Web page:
In Scotland, some 2,000 tons of mussels (Mytilus edulis) are produced each year from suspended rope cultures. Mussels can act as a settlement substrate for tubeworm, Pomatoceros spp, and badly fouled mussels are devalued and may be discarded. The estimated cost to the Scottish rope-grown mussel industry is between pound300,000 and pound500,000 per annum. Established growers believe the problem is worsening. Collector plates were deployed at two sites in two lochs on the West Coast of Scotland to monitor Pomatoceros spp. settlement. In conjunction, in situ trials at a mussel farm site assessed tubeworm settlement on rope-grown mussels. The tubeworm P. triqueter was found to be the prevalent species settling on the collector plates and on the mussels. The timing of peak tubeworm settlement differed between lochs but was synchronous between sites and different depths within the same loch. Peak settlement in both lochs occurred after the highest seawater temperatures were recorded. Settlement intensity differed between lochs, sites, and depths, indicating the scale of variation in settlement within lochs. Mussel shell size was distinguished as a significant factor influencing Pomatoceros spp. settlement as higher numbers of tubeworm, settled on larger mussels. In large mussels (mean shell length 60.8 mm +/- 0.70 SE) tubeworm settlement was greatest in treatments where conspecific adults were already present and higher levels of settlement were found in mussels stocked at lower densities. In small mussels (mean shell length 33.5 mm +/- 1.03 SE) the initial stocking density and tubing system had no effect on tubeworm settlement. Differences in the fouling intensity between mussel stocks were attributed to variation in the abundance of tubeworm larvae in the water column and the size of the mussels at the time of retubing. A 100% mortality could be expected in adult P. triqueter after 24.1 h and 35.4 h when exposed to air at 7degreesC and 13degreesC, respectively. In areas where tubeworm is a persistent problem consistent annual monitoring of the Pontatoceros spp. settlement is recommended as part of a management strategy to avoid heavy fouling on mussel stock. Grow-out strategies to alleviate tubeworm fouling on rope-grown mussels are discussed.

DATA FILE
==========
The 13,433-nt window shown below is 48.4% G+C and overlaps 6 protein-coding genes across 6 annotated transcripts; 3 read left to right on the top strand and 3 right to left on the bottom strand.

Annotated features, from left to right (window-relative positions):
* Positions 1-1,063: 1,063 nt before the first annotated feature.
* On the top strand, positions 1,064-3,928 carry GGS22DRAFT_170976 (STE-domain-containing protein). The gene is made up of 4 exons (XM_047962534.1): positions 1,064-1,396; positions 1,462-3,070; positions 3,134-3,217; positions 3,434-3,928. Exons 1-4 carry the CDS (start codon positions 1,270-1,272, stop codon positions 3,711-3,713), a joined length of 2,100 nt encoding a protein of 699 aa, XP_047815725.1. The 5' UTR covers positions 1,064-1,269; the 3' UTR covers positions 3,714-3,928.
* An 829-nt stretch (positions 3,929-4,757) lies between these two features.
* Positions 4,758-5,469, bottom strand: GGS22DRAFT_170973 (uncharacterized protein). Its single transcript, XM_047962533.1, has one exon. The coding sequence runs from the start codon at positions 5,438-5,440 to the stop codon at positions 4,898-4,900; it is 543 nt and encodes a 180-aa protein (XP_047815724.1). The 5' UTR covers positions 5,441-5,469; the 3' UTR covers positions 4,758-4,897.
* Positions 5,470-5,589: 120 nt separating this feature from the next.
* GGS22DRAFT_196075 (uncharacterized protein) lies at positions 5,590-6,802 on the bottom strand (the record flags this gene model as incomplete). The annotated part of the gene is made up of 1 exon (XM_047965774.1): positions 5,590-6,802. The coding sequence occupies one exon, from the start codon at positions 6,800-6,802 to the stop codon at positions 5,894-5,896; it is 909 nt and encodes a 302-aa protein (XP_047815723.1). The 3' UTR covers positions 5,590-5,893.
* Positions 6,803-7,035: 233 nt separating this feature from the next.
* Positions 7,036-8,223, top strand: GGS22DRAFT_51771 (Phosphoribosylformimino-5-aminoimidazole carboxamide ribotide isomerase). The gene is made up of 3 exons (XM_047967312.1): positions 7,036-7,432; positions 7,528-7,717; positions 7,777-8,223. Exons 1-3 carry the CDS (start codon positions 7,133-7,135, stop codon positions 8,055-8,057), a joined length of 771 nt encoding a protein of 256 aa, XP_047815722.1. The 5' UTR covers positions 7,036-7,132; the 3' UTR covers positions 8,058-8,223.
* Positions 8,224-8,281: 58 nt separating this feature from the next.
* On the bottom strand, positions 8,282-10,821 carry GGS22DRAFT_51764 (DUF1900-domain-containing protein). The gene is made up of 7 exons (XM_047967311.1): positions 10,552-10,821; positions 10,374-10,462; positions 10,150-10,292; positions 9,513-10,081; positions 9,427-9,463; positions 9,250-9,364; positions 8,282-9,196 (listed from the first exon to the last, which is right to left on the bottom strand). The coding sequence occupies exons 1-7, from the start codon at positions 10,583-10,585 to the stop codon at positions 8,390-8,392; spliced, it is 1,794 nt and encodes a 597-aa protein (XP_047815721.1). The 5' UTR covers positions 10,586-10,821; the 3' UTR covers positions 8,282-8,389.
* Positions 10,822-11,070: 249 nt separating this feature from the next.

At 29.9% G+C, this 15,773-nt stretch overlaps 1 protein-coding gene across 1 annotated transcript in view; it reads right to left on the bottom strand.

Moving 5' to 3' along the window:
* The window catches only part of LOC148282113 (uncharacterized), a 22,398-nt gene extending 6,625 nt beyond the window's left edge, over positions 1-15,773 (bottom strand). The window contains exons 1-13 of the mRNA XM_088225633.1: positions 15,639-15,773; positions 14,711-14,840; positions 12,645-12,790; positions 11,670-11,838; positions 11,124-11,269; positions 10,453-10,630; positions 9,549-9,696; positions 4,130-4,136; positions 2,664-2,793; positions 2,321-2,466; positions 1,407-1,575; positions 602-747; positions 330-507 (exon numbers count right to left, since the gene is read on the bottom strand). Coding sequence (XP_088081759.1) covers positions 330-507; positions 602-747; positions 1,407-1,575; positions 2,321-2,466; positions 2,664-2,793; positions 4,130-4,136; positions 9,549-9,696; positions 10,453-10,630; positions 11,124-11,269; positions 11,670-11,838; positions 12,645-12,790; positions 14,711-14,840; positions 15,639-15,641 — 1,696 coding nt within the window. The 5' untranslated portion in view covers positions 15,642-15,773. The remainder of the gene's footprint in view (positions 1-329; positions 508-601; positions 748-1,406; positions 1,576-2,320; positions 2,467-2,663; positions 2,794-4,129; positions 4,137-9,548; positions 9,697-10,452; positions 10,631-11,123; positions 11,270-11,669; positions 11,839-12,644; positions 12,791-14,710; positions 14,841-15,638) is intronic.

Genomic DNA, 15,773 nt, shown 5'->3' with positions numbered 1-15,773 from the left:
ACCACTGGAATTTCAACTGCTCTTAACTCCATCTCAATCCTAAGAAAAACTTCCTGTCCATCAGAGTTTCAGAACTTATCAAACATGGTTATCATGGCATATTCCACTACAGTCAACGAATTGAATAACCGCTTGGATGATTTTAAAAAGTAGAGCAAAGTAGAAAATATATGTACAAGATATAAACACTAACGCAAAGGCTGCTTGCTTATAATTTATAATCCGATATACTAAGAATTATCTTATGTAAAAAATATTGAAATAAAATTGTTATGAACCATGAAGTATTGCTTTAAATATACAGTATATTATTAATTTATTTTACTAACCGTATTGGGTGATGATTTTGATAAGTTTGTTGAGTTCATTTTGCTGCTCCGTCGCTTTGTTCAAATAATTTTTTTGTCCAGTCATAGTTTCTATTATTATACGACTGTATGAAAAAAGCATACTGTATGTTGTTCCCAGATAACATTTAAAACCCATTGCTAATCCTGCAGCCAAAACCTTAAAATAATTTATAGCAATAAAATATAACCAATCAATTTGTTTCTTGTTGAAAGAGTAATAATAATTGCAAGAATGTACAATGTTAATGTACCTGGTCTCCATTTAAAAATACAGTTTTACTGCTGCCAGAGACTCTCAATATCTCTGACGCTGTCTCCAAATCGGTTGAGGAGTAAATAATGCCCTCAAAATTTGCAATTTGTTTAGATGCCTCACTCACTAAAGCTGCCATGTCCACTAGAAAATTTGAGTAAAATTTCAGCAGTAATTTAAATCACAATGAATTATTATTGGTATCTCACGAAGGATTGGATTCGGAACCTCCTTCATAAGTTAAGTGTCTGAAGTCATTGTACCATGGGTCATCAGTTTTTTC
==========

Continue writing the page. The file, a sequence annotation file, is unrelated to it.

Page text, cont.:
|Number of pages||9|
|Journal||J SHELLFISH RES|
|Publication status||Published - 2002|
- Marine & Freshwater Biology